More from Daniel Coyle: Tip#9 “To Build Soft Skills, Play Like a Skateboarder”
As Coyle says:
Soft skills catch our eye because they are beautiful. Picture the soccer star Lionel Messi improvising his way to a brilliant goal, or Jimi Hendrix blazing through a guitar solo, or Jon Stewart riffing through a comic monologue. These talents appear magical and unique. In fact they are the result of super-fast brain software recognizing patterns and responding in just the right way.While hard skills are better put together with measured precision, soft skills are built by playing and exploring inside challenging, ever-changing environments. These are places where you encounter different obstacles and respond to them over and over, building the network of sensitive wiring you need to read, recognize, and react. In other words, to build soft skills you should behave less like a careful carpenter and more like a skateboarder in a skateboard park: aggressive, curious, and experimental, always seeking new ways to challenge yourself.
After this, Coyle uses some great examples from Brazilian soccer players, Chicago’s Second City improvisational comedy troupe, and the (!) Brontë sisters to show how in different situations, flexibility and creativity are developed. He then closes with:
When you practice a soft skill, focus on making a high number of varied reps, and on getting clear feedback. Don’t worry too much about making errors—the important thing is to explore. Soft skills are often more fun to practice, but they’re also tougher because they demand that you coach yourself. After each session, ask yourself, What worked? What didn’t? And why?
As always, I highly recommend getting Coyle’s book yourself.
But the question is, how does this apply to a conductor? As recreative artists, where does our own creativity come in?
One is in learning how to be expressive and teaching your singers the same. Of course we all bring our training and lifetime in music (however long that is!) to our understanding of interpretation, whether generally or specifically in understanding performance in various periods, national styles, the particular style of an individual composer, languages, poetry, expressive diction, vocal color, varied use of vibrato, etc., etc. This is part of our never-ending learning process, which also includes listening to great artists (not just great choirs), whether singers or instrumentalists, or conductors of the past or present (one of the great things about the wealth of recordings available to us). This never-ending learning process is one of the reasons I love what I do . . . no worries that I can learn it all—and I should never get bored!
In your own preparation then, as you learn a particular piece of music, besides the usual research about the music, composer, and text, once you begin to really learn the piece, it’s time to experiment (without worrying, as Coyle says, about errors) with different tempi (and variation in tempi, ritardando/accelerando, and rubato), shapes of phrases, colors, articulations, places to breathe, etc. I do this by literally singing phrases myself, but also purely in my own internal musical imagination (which is a great thing to develop—the ability to imagine and hear the whole score: texture, voices, instruments, harmony, dynamics, etc.). Sometimes it can help to isolate different elements one at a time: experiment with articulation (legato, marcato, staccato and everything in between), with vocal color (bright to dark), and so on. With rubato, when is it appropriate, when not? How much rubato works with the composition—or does too much rubato destroy the structure of the music?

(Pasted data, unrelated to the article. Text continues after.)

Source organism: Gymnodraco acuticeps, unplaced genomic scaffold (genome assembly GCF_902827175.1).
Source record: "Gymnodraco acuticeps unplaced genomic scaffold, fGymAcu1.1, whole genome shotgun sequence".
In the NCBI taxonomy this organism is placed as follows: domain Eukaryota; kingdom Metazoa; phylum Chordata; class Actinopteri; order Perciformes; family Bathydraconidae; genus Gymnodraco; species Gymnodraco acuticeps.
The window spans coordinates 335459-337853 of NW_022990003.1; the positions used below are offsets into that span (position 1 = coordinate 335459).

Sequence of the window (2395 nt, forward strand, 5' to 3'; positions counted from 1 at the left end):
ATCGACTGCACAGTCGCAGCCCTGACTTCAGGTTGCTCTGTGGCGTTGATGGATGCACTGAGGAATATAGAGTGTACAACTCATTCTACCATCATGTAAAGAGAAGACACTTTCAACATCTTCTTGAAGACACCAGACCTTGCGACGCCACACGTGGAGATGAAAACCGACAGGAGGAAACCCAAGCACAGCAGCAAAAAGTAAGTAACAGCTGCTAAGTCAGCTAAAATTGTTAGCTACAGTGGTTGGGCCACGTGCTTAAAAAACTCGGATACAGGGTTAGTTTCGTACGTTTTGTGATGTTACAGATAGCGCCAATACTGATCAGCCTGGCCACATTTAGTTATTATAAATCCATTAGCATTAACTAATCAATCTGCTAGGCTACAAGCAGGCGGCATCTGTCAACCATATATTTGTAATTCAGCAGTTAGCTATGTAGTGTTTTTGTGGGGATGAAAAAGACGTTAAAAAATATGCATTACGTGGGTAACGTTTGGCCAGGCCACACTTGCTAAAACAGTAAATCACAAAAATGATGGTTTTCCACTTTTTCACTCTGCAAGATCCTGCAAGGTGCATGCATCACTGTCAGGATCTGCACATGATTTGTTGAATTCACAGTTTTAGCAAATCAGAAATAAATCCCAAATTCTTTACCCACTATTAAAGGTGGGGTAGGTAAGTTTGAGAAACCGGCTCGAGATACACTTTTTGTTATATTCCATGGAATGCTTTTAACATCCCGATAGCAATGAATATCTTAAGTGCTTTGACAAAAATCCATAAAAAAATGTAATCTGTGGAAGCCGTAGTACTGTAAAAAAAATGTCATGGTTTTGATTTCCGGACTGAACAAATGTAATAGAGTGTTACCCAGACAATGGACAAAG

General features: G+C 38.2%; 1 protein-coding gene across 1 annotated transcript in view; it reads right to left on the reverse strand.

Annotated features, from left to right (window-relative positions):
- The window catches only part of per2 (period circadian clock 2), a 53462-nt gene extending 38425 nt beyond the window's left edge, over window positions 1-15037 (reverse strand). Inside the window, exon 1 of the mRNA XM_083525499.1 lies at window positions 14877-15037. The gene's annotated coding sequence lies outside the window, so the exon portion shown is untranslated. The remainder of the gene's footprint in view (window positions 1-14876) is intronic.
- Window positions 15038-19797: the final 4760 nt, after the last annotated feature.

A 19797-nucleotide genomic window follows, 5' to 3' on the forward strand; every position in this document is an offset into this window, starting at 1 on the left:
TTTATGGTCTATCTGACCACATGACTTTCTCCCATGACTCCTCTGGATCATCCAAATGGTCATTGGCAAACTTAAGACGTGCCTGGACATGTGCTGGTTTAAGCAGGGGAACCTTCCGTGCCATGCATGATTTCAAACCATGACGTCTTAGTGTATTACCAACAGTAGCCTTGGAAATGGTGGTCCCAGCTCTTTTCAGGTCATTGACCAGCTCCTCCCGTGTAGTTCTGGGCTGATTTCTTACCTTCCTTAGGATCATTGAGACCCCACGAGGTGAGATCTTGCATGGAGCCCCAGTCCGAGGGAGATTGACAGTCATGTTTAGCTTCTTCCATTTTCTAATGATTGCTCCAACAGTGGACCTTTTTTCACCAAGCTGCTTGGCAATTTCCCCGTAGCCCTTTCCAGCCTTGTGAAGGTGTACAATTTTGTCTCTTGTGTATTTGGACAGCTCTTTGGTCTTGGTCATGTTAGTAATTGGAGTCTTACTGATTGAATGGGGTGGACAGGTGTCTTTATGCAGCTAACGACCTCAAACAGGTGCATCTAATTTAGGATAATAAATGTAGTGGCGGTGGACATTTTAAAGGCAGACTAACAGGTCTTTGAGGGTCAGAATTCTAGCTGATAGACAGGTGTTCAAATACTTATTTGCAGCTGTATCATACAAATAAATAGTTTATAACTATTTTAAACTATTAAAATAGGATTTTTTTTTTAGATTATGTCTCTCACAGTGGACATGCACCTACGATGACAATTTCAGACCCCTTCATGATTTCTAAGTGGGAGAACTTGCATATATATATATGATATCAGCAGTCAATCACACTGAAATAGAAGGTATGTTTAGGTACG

I’m having a great time with the Mozart Vesperae solennes de Dominica, which I’m doing with my Collegium Singers right now. It’s the much less known of the pair of Vespers settings Mozart wrote, and an absolutely wonderful piece. But it’s music which needs careful work to shape expressively: varied dynamics, articulations, attention to text (both meaning and diction) and text accent (which does not always fall on strong beats), length of final notes, and (of course) tempi. These all feed into phrase shape, which I think of as the heart and soul of expressive interpretation.
All of this experimentation gradually builds an interpretation. Now does this finalize it? Of course not! The ensemble will affect what you do—perhaps a tempo you’ve imagined simply doesn’t work. And the room where you sing will also make its own contribution. When I tour with choirs, the different rooms can make a big difference in tempi, in how much time you take at the end of a section of music. Music is a live art—it’s an interaction between you, the ensemble, room, and audience. I’ll always remember a concert in the Stanford University Chapel with the Choir of the West from PLU—and the great reaction of the choir to the room after we cut off the first chord we sang! For that particular performance I had to allow much more time at the end of sections and it made an impact on my tempi, as well. But any different room will have its own effect.
Another thing young conductors need is practice controlling what the ensemble does with just gesture (unless you’ve decided its fine to talk to your ensemble in performance!).
When rehearsing, even early in the process, particularly if you’re drilling a phrase or section of the music, start varying what you do (tempo, ritardando, dynamics) and show changes with your gesture, expecting the singers to follow. This gives you many more reps in learning how to control what the singers do with gesture alone. Don’t wait until the dress rehearsal to experiment! Do it as soon as you can—you can also explore your own creativity, exaggerate various things (dynamics, tempo rubato, etc.) that you’d never want to do in a performance.
But the idea is . . . find ways to practice your creativity as an interpretive artist!